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From Wikipedia, the free encyclopedia

Winnipeg Sun
WinnipegSun06162010.jpg
Winnipeg Sun front page, June 16, 2010.
TypeDaily newspaper
FormatTabloid
Owner(s)Postmedia
FoundedNovember 5, 1980; 39 years ago (November 5, 1980) (first edition)
Headquarters1700 Church Avenue
Winnipeg, Manitoba, R2X 3A2
Canada
Circulation44,424 weekdays
36,905 Saturdays
38,079 Sundays in 2016
ISSN0711-3773
Websitewinnipegsun.com

The Winnipeg Sun is a daily tabloid newspaper in Winnipeg, Manitoba, Canada.

It is owned by Postmedia following its acquisition of Sun Media,[1] and shares many characteristics typical of Sun tabloids, including an emphasis on local news stories, extensive sports coverage, a Canadian conservatism editorial stance, and a daily Sunshine Girl.

The newspaper, like most of those in the Canadian Sun chain, are known for short, snappy news stories aimed primarily at working class readers. The Sun's layout is based somewhat upon that of British tabloids.

The newspaper is distributed throughout the Winnipeg metro region through retail sales, vending machines and home delivery. According to Canadian Newspaper Association figures, the newspaper's average weekday circulation for the second quarter of 2016 (April-June) is 44,424. This figure was 36,905 on Saturdays, and 38,079 on Sundays.[2]

History

On August 27, 1980, Southam Newspapers closed the Winnipeg Tribune after 90 years in publication, leaving Winnipeg with only one daily newspaper, the Winnipeg Free Press.[3]

While planning for the Winnipeg Sun was taking place, another group that was publishing The Downtowner and The Suburban, had publicly stated in their editorial they were strongly considering transforming their weeklies into Winnipeg's next major daily newspaper; this, however, did not happen.

In response to demand for a new newspaper voice in the city, the Winnipeg Sun was announced at a press conference in October 1980,[4] and first published on November 5, 1980. Its founders were Al Davies, Frank Goldberg, William (Bill) A. Everitt and Tom Denton, with Denton being the first publisher. It initially published Monday, Wednesday and Friday editions. Afternoon home delivery began on December 19, 1980. Carriers collected $1.50 every two weeks from subscribers.

It extended its publication cycle to include Tuesday and Thursday editions on April 27, 1981.[5] The paper added a Sunday edition on September 12, 1982.[6] The Sun moved to seven-day publication in 1992.

Because the newspaper did not normally publish a Tuesday edition, a special edition reporting on assassination attempt of U.S. President Ronald Reagan was printed on March 31, 1981.

Starting August 4, 1981, the Sun moved to a morning home-delivery schedule. The newspapers were expected to be done by 6:30 a.m.[7]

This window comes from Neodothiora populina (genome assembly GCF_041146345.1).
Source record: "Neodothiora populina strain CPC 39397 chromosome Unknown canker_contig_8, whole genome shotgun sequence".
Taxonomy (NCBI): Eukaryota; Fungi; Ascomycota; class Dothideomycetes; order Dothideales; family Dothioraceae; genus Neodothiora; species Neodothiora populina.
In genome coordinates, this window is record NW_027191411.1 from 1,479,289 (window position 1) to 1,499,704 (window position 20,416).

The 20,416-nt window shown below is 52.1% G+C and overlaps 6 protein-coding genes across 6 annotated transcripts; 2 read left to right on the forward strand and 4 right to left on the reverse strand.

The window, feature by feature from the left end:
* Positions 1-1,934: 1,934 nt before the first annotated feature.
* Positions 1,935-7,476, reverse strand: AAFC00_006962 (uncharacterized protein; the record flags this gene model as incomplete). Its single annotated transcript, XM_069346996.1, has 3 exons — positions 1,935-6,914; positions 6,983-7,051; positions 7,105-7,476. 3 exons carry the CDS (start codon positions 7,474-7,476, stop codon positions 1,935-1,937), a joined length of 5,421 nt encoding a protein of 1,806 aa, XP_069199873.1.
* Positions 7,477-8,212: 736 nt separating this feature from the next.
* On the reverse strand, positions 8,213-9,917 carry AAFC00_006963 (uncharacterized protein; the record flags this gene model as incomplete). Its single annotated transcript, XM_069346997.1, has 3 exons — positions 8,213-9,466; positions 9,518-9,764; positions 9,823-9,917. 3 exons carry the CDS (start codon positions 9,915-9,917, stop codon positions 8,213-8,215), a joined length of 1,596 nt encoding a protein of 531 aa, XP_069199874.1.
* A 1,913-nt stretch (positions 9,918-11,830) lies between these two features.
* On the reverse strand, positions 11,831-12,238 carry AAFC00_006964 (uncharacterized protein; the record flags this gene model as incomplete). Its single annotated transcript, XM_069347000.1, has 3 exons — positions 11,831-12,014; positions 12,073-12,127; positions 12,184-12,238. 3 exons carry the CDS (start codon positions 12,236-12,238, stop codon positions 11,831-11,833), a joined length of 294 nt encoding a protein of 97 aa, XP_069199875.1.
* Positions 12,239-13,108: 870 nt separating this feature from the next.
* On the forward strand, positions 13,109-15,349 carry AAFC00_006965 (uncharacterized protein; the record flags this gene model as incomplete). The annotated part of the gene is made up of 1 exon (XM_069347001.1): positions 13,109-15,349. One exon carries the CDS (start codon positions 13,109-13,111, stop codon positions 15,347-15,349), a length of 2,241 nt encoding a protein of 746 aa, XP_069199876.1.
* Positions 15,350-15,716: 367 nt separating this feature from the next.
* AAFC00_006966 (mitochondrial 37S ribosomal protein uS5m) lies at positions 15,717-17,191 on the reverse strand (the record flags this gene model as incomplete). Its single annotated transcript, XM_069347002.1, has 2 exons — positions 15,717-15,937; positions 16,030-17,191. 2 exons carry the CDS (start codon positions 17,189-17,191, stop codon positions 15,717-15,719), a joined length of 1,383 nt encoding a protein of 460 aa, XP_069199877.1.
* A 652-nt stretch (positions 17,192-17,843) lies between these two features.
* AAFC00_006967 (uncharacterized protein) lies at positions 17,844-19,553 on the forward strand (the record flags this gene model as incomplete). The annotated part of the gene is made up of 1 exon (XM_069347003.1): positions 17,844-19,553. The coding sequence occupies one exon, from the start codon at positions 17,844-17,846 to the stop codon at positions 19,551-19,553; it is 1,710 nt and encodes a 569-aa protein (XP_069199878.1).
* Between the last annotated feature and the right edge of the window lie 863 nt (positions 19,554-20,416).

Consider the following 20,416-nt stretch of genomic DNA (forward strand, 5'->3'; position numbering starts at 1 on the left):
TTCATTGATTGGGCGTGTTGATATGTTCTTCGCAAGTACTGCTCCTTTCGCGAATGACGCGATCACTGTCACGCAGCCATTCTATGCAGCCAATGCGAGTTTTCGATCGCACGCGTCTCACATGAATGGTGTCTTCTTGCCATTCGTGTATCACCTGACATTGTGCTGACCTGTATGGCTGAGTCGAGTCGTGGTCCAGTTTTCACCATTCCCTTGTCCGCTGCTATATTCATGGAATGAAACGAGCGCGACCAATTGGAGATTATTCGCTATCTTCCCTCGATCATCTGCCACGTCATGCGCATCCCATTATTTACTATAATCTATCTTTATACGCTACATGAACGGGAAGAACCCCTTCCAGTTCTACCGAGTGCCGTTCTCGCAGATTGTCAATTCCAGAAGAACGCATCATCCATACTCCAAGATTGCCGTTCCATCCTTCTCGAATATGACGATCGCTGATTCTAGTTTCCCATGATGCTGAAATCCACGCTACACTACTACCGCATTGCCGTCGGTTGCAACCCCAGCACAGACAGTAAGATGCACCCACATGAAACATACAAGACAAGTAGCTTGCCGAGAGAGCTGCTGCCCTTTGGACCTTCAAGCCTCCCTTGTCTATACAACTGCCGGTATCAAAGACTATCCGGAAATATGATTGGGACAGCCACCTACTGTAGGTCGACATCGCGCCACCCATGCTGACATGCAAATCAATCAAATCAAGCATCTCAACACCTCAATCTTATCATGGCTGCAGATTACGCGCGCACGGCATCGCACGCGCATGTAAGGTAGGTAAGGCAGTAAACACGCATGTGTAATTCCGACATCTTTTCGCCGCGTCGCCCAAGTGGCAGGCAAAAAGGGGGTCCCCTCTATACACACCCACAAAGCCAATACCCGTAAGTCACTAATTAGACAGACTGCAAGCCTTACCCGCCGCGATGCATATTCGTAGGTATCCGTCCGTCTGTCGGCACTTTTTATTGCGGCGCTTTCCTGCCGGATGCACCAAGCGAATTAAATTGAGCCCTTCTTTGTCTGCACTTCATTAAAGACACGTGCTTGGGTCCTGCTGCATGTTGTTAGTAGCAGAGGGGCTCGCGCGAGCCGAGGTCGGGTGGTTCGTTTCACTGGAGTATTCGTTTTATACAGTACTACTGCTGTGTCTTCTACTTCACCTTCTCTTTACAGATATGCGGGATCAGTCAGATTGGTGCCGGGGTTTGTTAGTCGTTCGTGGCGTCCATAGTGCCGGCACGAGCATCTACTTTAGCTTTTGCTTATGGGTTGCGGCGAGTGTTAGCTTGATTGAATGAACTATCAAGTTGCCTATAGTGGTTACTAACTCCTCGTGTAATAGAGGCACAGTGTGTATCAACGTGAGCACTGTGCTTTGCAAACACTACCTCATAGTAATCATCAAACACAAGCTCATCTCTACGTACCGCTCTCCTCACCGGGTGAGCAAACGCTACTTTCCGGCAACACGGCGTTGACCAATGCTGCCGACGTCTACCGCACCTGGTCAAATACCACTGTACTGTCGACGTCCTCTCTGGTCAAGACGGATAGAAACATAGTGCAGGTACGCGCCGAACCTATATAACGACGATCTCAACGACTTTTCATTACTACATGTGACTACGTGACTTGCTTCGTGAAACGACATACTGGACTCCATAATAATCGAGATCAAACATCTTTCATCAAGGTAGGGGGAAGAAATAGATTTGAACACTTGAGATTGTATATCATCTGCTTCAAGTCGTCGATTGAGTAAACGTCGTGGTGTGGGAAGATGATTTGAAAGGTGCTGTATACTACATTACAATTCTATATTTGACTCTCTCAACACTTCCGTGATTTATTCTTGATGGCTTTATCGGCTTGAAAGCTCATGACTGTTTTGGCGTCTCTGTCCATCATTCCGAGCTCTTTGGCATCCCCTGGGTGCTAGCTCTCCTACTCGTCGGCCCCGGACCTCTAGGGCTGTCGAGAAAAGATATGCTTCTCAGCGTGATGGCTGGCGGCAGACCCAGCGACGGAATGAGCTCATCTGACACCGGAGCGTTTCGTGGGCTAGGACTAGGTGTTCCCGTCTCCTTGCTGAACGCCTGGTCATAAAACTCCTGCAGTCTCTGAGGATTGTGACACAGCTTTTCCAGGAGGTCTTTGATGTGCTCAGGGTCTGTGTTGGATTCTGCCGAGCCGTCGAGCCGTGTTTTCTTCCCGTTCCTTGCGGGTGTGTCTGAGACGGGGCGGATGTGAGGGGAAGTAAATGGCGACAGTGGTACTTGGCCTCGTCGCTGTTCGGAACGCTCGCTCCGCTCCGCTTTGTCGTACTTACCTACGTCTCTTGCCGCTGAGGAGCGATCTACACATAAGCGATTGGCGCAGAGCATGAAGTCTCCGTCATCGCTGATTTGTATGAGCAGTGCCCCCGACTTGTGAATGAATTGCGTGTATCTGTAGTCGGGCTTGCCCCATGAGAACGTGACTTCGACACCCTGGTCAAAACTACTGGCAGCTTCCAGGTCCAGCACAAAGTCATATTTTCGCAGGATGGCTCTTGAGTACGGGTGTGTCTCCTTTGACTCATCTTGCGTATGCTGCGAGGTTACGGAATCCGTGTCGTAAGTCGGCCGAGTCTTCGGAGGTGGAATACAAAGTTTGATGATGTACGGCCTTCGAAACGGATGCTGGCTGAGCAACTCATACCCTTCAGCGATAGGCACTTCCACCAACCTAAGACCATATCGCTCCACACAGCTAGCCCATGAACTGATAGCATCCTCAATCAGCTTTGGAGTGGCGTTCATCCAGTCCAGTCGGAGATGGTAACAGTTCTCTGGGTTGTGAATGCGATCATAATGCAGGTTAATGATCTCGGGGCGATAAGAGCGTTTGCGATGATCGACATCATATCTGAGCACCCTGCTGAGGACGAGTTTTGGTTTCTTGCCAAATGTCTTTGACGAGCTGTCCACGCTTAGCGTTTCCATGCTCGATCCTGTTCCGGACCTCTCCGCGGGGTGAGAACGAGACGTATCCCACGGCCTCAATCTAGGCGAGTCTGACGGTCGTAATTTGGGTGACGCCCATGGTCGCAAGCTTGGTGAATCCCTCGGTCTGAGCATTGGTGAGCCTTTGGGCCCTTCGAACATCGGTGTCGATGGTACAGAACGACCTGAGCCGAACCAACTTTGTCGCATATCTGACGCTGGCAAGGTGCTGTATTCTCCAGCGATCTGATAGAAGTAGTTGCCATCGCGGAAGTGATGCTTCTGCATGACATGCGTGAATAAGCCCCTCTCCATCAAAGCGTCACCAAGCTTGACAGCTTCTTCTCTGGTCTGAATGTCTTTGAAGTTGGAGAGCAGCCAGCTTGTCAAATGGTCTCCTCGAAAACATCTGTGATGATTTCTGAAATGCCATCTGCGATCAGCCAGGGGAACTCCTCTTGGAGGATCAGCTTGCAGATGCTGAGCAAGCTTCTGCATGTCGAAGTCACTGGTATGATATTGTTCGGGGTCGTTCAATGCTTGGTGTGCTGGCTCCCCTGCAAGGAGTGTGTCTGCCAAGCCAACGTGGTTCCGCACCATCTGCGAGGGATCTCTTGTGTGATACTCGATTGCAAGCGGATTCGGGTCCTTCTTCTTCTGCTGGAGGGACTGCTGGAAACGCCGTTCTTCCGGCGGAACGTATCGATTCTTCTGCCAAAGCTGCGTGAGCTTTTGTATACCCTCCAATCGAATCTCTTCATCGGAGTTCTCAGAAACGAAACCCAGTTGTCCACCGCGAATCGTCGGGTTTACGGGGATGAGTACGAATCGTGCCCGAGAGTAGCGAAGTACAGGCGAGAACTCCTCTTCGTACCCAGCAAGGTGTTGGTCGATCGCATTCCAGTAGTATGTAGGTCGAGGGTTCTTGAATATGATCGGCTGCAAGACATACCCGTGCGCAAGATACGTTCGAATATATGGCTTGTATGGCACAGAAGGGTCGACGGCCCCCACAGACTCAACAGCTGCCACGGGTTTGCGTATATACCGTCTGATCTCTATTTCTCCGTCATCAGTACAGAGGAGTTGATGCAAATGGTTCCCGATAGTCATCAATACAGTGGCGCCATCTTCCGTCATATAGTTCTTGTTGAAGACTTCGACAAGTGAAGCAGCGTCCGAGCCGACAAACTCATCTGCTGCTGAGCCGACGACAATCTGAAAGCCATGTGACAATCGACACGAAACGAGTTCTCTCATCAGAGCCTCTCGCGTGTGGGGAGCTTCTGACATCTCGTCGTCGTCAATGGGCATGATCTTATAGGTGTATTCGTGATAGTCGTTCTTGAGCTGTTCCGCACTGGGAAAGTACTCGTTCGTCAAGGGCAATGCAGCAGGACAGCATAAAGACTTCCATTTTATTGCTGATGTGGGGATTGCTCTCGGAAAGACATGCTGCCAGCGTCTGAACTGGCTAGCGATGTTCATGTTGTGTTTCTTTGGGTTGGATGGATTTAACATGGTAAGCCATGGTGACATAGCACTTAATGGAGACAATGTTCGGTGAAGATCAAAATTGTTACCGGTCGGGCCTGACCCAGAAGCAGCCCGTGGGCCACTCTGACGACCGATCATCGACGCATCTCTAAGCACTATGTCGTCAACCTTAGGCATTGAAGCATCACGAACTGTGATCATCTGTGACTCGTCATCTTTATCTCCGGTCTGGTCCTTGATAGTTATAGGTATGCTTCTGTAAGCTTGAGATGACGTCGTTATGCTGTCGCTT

On March 10, 1982, the Sun reduced the size of the paper to more closely resemble that of the other tabloid-size newspapers.

The newspaper started publishing Sunday through Friday beginning September 12, 1982, with its largest paper to date at 120 pages.[8][9]

Winnipeg, curiously, is one of the very few cities in Canada or the United States where a new daily newspaper emerged after the death of the No. 2 underdog. Aside from the free Metro daily publications, outside of Toronto, Winnipeg is the only other city in English Canada with two separately owned competing metropolitan daily newspapers.

In its early days, the newspaper's offices were located at 290 Garry Street in downtown Winnipeg, around the corner from the offices that had housed the defunct Winnipeg Tribune. In 1983 the newspaper moved to a building in suburban Inkster Industrial Park,[10] presaging a similar move by the Winnipeg Free Press some years later.

In February 1983, Quebecor invested in the newspaper,[11] at a time when circulation of the Sun had grown to 34,000 daily. Lack of advertisers and not owning its own printing press caused the paper's debts to grow. The new owners reviewed continuing Winnipeg magazine, but by June 1984 the last edition was published.[12]

Winnipeg Sun logo used from 1999 until 2004.
Winnipeg Sun logo used from 1999 until 2004.

On January 5, 1999, Quebecor acquired the Sun Media chain of newspapers. On May 10, 1999, the newspaper was relaunched, taking on an appearance consistent with the Toronto Sun, the Edmonton Sun, the Calgary Sun and the Ottawa Sun.

Comic strips

The Sun carries a comics page. Some of the initial comics published in the Sun were Ziggy, Frank and Ernest, Dallas, Ben Swift, John Darling, Graves, Inc., Barbara Cartland's Romances, Heathcliff, The Neighborhood, and Winthrop.

See also

References

  1. ^ "Postmedia to Acquire Sun Media's English Language Newspapers and Digital Properties". Business Wire. October 6, 2014. Retrieved September 5, 2019.
  2. ^ "Canadian Daily Newspaper Trend Report About Circulation(TRAC) Second Quarter Data: April Through June 2016" (PDF). CCAB: BPA Worldwide. August 15, 2016. Retrieved September 5, 2019.
  3. ^ "The Winnipeg Tribune's Closing". Winnipeg Free Press. August 27, 1980.
  4. ^ "Brand New Sun Peeks over City's Horizon". Winnipeg Free Press. October 11, 1980.
  5. ^ "Sun Plans To Go Daily April 27". Winnipeg Free Press. March 27, 1981.
  6. ^ "Here Comes the Sunday Sun". The Winnipeg Sun. July 27, 1982.
  7. ^ "Just Call It a SUNshine". The Winnipeg Sun. July 22, 1981.
  8. ^ Cole, Brian (18 February 1982). "New look Winnipeg Sun, Sunday companion on horizon". Winnipeg Free Press.
  9. ^ Scurfield, Maureen (27 July 1982). "SUNday: Here comes the Sunday Sun". The Winnipeg Sun.
  10. ^ "But Will We Get to Church on Time?". The Winnipeg Sun. August 28, 1983.
  11. ^ "The Sun Joins Quebecor Chain". The Winnipeg Sun. February 13, 1983.
  12. ^ "Sun Drops Its Magazine". Winnipeg Free Press. June 30, 1984.

External links

This page was last edited on 11 November 2019, at 18:12
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